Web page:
Mobile connections: the threats behind the impressive stats

Interesting news that connected devices in the world now number higher than the population of the planet – the source of which appears to be somewhere around here.

Self-evidently, this is not the same as saying that everyone in the world has a phone – the number of westerners with a multiplicity of devices, providing density figures much in excess of 100%, provides enough of an expanding market to account for by the majority of connected people. Nevertheless, there is an interesting, if obvious, comment to make on the state of international development and solidarity when the number of people without access to safe, clean water and basic sanitation still lies in the billions while those in developed countries have access to not just one, but two, three, four or more connected devices.

Apart from that, it is the growth in mobile which has been so impressive – around 2001, as the chart in this article shows very well, the number of mobile connections globally was around the same as the number of fixed line ones (despite a history of just ten years at that point), but, in the ten years since then, the phenomenal growth rate has seen the number of mobile connections reach a figure around five times that of fixed ones. Indeed, by 2015, there are predictions that the number of connected devices will be twice that of the world’s population as near as 2015, while Ericsson has been predicting 50bn connections by 2020 for at least the last two years.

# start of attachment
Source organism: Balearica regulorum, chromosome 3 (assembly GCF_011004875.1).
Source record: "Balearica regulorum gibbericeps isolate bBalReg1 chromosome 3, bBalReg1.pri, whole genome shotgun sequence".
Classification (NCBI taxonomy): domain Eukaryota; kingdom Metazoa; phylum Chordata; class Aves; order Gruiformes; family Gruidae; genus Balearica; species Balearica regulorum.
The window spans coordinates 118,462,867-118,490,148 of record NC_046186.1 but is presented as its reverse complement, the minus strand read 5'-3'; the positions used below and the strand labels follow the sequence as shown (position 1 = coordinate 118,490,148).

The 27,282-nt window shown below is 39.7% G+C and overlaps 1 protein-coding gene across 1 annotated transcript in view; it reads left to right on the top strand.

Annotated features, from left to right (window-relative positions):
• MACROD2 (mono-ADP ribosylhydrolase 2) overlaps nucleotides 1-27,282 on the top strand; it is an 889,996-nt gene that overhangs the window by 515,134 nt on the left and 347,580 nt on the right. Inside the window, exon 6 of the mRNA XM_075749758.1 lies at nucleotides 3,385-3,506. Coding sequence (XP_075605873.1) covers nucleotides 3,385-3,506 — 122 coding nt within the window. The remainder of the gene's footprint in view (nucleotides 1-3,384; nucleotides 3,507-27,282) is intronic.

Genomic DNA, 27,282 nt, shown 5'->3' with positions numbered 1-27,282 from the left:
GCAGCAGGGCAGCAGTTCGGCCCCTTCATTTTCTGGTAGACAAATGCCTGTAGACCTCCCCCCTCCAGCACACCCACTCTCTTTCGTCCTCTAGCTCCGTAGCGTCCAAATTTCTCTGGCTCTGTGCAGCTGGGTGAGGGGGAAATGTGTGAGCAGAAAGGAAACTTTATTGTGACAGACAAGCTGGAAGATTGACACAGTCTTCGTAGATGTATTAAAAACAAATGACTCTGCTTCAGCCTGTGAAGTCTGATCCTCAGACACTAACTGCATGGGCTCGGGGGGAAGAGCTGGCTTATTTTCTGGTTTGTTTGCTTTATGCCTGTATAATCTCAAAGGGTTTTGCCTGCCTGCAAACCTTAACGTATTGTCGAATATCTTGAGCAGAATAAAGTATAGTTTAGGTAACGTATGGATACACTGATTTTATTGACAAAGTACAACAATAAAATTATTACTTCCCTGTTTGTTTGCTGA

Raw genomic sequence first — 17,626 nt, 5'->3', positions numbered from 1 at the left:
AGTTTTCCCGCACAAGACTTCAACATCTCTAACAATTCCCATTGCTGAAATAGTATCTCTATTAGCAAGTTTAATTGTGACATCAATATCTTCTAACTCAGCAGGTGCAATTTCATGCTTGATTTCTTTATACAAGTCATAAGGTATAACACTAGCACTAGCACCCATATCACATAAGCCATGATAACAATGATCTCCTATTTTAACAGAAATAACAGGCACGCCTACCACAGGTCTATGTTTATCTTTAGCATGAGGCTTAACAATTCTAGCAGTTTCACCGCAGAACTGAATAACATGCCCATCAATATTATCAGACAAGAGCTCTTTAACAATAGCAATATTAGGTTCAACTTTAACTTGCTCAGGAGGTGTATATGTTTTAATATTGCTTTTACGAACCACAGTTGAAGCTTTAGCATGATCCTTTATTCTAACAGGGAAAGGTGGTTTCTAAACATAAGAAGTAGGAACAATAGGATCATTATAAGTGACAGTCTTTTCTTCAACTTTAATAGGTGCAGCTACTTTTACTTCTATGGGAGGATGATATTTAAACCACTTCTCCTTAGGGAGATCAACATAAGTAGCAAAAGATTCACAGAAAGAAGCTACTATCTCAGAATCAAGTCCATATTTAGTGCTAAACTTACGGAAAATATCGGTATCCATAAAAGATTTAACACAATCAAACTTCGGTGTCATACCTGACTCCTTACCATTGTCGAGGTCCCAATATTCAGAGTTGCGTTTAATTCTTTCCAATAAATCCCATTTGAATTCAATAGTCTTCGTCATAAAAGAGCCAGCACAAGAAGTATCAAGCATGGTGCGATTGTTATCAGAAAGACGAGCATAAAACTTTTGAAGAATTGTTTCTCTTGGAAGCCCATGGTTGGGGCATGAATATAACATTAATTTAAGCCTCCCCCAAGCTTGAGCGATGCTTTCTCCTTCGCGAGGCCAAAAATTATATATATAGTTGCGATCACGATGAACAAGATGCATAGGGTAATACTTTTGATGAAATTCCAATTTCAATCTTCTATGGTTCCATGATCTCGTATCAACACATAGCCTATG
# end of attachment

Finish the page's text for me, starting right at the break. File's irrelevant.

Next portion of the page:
Impressive growth rates, for sure (if indeed achievable), but, as I argued below, growth as a goal is problematic and, in this context, I also note that Juniper Research has also this week produced another of its warnings that mobile costs may well exceed revenues within four years. Additionally, Nokia is also reporting difficulties arising not least from lower device selling prices as network operators start to drive prices down – a factor which will become more apparent should the France Telecom-Deutsche Telekom procurement link-up be successful – while other handset makers are also feeling the pinch. Counteracting the problems facing mobile companies, at a time of a need for the inevitable increased expansion of investment to deal with the implications for network capacity of such a high number of mobile connections, to say nothing of financially struggling countries looking to spectrum auctions as a source of cheap state finance (which themselves carry evident dangers), is a question that will heavily occupy not only mobile operators and their workers, but also regulators and policy-makers, over the next few years.

ODA money spent in Britain

The Commons International Development select committee today questioned why £1.85m was taken from DFID funds to cover some of the £10m costs of the Pope’s visit to Britain back in September last year. The money was handed to the Foreign Office, and the Committee has asked for answers as to what the money was spent on and why it was imagined that this was compliant with the rules on overseas development aid.

DFID has pointed out that the money is separate to the overseas aid budget – so will have come from departmental running costs, i.e. the bits of DFID that is not ring-fenced from the cuts. (Although it is interesting that Harriet Harman has warned today that the government’s ‘fragile’ commitment to spending 0.7% of GNP on overseas aid by 2013 means it may not be realised.)

Perhaps the comment by a member of the Pope’s entourage that arriving in Britain was like landing in a third world country led to DFID being caught up by this view and thinking that the spending of the money in this country was legitimate …